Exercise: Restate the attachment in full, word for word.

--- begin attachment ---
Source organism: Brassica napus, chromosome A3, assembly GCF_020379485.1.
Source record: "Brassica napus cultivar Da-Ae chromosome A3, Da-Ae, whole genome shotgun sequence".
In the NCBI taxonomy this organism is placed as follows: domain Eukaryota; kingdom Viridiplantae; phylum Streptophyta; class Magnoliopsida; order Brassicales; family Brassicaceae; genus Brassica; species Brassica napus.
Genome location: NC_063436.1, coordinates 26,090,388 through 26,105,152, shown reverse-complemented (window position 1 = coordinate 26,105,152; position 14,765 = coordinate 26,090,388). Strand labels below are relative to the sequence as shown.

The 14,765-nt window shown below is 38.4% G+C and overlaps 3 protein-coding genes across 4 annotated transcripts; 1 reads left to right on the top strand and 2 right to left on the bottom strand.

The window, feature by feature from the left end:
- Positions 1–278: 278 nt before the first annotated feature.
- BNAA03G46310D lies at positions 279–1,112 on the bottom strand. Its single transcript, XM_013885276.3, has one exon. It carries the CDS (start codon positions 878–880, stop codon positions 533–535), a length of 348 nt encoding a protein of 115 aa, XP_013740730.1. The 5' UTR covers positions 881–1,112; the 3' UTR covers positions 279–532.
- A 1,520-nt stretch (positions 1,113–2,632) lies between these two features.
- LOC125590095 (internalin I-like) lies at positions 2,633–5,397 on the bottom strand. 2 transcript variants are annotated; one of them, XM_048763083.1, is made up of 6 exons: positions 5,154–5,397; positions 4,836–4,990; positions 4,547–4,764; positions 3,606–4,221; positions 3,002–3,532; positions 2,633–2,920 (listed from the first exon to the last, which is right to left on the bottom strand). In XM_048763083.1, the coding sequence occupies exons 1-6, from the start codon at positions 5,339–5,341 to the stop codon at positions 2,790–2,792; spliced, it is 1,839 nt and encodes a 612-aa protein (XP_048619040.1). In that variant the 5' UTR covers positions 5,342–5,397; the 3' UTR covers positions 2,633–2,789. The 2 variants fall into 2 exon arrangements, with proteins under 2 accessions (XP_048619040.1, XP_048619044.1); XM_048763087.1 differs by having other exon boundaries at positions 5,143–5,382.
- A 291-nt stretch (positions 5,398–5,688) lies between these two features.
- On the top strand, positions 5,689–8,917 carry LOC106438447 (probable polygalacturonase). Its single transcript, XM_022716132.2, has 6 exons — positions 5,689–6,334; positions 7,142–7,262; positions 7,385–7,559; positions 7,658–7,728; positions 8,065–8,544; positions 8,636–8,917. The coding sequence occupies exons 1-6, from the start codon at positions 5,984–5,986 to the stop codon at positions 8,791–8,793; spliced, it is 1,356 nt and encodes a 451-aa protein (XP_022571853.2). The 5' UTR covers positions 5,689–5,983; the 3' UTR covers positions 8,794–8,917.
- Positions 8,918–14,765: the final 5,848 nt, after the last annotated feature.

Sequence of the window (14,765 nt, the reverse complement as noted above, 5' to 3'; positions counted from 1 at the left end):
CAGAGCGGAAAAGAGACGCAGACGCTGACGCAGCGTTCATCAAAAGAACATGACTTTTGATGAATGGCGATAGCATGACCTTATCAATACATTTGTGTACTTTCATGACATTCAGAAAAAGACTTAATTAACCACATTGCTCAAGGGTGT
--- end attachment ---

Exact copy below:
Source organism: Brassica napus, chromosome A3, assembly GCF_020379485.1.
Source record: "Brassica napus cultivar Da-Ae chromosome A3, Da-Ae, whole genome shotgun sequence".
In the NCBI taxonomy this organism is placed as follows: domain Eukaryota; kingdom Viridiplantae; phylum Streptophyta; class Magnoliopsida; order Brassicales; family Brassicaceae; genus Brassica; species Brassica napus.
Genome location: NC_063436.1, coordinates 26,090,388 through 26,105,152, shown reverse-complemented (window position 1 = coordinate 26,105,152; position 14,765 = coordinate 26,090,388). Strand labels below are relative to the sequence as shown.

The 14,765-nt window shown below is 38.4% G+C and overlaps 3 protein-coding genes across 4 annotated transcripts; 1 reads left to right on the top strand and 2 right to left on the bottom strand.

The window, feature by feature from the left end:
- Positions 1–278: 278 nt before the first annotated feature.
- BNAA03G46310D lies at positions 279–1,112 on the bottom strand. Its single transcript, XM_013885276.3, has one exon. It carries the CDS (start codon positions 878–880, stop codon positions 533–535), a length of 348 nt encoding a protein of 115 aa, XP_013740730.1. The 5' UTR covers positions 881–1,112; the 3' UTR covers positions 279–532.
- A 1,520-nt stretch (positions 1,113–2,632) lies between these two features.
- LOC125590095 (internalin I-like) lies at positions 2,633–5,397 on the bottom strand. 2 transcript variants are annotated; one of them, XM_048763083.1, is made up of 6 exons: positions 5,154–5,397; positions 4,836–4,990; positions 4,547–4,764; positions 3,606–4,221; positions 3,002–3,532; positions 2,633–2,920 (listed from the first exon to the last, which is right to left on the bottom strand). In XM_048763083.1, the coding sequence occupies exons 1-6, from the start codon at positions 5,339–5,341 to the stop codon at positions 2,790–2,792; spliced, it is 1,839 nt and encodes a 612-aa protein (XP_048619040.1). In that variant the 5' UTR covers positions 5,342–5,397; the 3' UTR covers positions 2,633–2,789. The 2 variants fall into 2 exon arrangements, with proteins under 2 accessions (XP_048619040.1, XP_048619044.1); XM_048763087.1 differs by having other exon boundaries at positions 5,143–5,382.
- A 291-nt stretch (positions 5,398–5,688) lies between these two features.
- On the top strand, positions 5,689–8,917 carry LOC106438447 (probable polygalacturonase). Its single transcript, XM_022716132.2, has 6 exons — positions 5,689–6,334; positions 7,142–7,262; positions 7,385–7,559; positions 7,658–7,728; positions 8,065–8,544; positions 8,636–8,917. The coding sequence occupies exons 1-6, from the start codon at positions 5,984–5,986 to the stop codon at positions 8,791–8,793; spliced, it is 1,356 nt and encodes a 451-aa protein (XP_022571853.2). The 5' UTR covers positions 5,689–5,983; the 3' UTR covers positions 8,794–8,917.
- Positions 8,918–14,765: the final 5,848 nt, after the last annotated feature.

Sequence of the window (14,765 nt, the reverse complement as noted above, 5' to 3'; positions counted from 1 at the left end):
CAGAGCGGAAAAGAGACGCAGACGCTGACGCAGCGTTCATCAAAAGAACATGACTTTTGATGAATGGCGATAGCATGACCTTATCAATACATTTGTGTACTTTCATGACATTCAGAAAAAGACTTAATTAACCACATTGCTCAAGGGTGT